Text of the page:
The Official Financial Report
London, October 2. We now have before us the official report on the national revenues for the past year, half-year and quarter (according to Gladstone's innovations the English financial year ends for both expenditure and revenue on September 30)[a]. On the one hand it demonstrates the elasticity of English resources, on the other that the probabilities calculus is not the forte of English financiers. With regard to the past financial year the net surplus amounts to £8,344,781, with regard to the past half-year to £2,929,699, and to the past quarter £1,924,124. The significance of these figures is transformed at once if one takes into consideration on the one hand the increase in taxation which has taken place under Gladstone and Lewis and on the other the disproportion between the tax increases as calculated and as realised. This is incontrovertibly revealed as soon as we look into details. In the customs we find an increase of £1,290,787 for the year, of £608,444 for the half-year, and of £364,423 for the quarter. This is due entirely to the new taxes on tea, sugar and coffee. It needs the bourgeois optimism of The Daily News to use this statistical premise to deduce that prosperity within the working classes has increased. As we know, Gladstone suspended the tax reductions on tea and sugar which the House of Commons had decreed at his suggestion in 1854. His successor Lewis added 3 shillings per cwt. on sugar, which according to his estimate was to bring in £1,200,000 in taxes; 3d. per pound of tea, which according to his calculations was to add £750,000 to the customs; and finally 1d. per pound of coffee, which should be equivalent to a financial surplus of £150,000. The total surplus revenue from the customs for the last quarter, however, only amounts to £364,423, that is far less than even half of the additional return expected from the increased tax on sugar alone. From the taxation lists we see that the consumption- of coffee has fallen by almost 2 per cent as against 1853. The customs revenue from wine and tobacco has fallen significantly.
In England the excise is regarded as the barometer of the "comforts"[b] the lower classes of the people enjoy. Here we find a reduction of £266,006 in the best quarter, although Sir George Cornewall Lewis' new tax on distilled liquors was in full operation in Scotland and Ireland. He counted on receiving an increase of £1,000,000 from his additional tax. Instead of this he has lost £266,006 over the quarter. As for the stamp-duty, there is an increase over the year of £100,472 but a loss over the half-year of £48,402 and for the last quarter a loss of £103,344. This is all the more striking when one considers that Gladstone's newly introduced inheritance tax is in full operation. In the postal revenue, which belongs to this category (of stamp revenues), we find a deficit of £206,819 over the year, of £175,976 over the half-year and of £81,243 for the last quarter. The landed property tax shows an increase of £6,484,147 for the year, £2,195,124 for the half-year and £1,993,590 for the quarter. But we must not forget that Gladstone doubled the former rate of taxation and expected this to yield an increase of £6½ million, while Sir George Cornewall Lewis moreover passed a new additional tax of two pence in the pound, from which he anticipated another tax increase of £4,000,000. Thus with regard to the revenue from landed property the increase in revenue has in no way corresponded to the increase in taxation, either.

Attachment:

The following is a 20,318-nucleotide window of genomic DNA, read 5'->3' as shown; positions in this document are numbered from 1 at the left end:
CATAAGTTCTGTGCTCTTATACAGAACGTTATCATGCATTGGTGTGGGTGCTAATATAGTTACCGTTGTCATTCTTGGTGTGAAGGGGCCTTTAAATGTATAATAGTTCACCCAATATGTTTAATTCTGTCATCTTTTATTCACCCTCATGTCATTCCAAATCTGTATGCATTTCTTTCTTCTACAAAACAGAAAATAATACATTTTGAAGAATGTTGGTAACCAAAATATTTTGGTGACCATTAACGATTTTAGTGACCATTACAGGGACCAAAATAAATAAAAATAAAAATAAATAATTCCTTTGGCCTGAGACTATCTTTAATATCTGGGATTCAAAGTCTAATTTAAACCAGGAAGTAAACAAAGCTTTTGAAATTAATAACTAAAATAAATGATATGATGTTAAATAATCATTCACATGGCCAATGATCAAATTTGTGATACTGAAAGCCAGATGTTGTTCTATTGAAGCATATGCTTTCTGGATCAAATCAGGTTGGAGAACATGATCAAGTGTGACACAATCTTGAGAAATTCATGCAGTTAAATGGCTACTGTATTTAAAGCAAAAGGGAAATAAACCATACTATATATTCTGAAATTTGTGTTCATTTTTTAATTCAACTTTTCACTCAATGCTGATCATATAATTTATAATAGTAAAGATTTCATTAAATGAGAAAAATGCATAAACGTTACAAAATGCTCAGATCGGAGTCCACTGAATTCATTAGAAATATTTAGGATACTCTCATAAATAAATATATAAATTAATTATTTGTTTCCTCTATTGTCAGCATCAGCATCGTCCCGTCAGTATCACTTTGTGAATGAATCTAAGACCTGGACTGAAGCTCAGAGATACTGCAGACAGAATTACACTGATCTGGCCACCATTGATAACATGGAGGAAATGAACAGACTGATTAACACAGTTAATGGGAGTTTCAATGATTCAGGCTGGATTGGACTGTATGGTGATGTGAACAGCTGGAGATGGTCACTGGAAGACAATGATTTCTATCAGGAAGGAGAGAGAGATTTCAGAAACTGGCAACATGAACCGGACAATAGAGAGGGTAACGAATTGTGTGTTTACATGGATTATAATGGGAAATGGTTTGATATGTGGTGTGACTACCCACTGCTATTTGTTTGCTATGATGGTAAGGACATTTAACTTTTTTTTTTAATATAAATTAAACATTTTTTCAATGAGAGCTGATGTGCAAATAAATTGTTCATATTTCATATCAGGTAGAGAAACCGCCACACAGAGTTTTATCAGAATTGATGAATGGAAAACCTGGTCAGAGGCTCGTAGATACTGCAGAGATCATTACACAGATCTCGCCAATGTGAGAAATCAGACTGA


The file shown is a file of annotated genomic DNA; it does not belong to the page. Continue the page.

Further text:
The swindles and the probable future of the Crédit Foncier and the Crédit mobilier and other Bonapartist creations in banking and in bankruptcy constantly occupy the public here. In this connection one may recall that Émile Péreire and other directors of these institutions were originally Saint Simonists. These gentle-men always expected the salvation of the world from the banks, perhaps also from bankruptcy. In any case they have found their own salvation therein. In so far as one abstracts from the great general ideas of the master, St. Simonism has been realised under Bonaparte in the only form in which it was possible. What more could one want! Péreire is Bonaparte's chief financial humbug and M. Michel Chevalier is one of his editors-in-chief, he is the principal economist of the Journal des Débats. Habent sua fata libelli[c]. But great ideas too have their "fata".
Written on October 2, 1855
First published in the Neue Oder-Zeitung, No. 467, October 6, 1855
Marked with the sign x
Published in English for the first time in MECW.
The report was published in The Times, No. 22173, October 1, 1855.—Ed.
Marx uses the English word.—Ed.
Books have their fate—a saying by the Roman grammarian and poet Terence, from his work De litteris, syllabis et metris (Carmen heroicurn, verse 258).—Ed.
The Société générale du Crédit mobilier was a big French joint-stock bank founded by the Péreire brothers in 1852. It was closely associated with Napoleon III's government and under the latter's protection engaged in large-scale speculation. It went bankrupt in 1867 and was liquidated in 1871.
Source: Marx and Engels Collected Works, Volume 14
(pp.554-556), Progress Publishers, Moscow 1980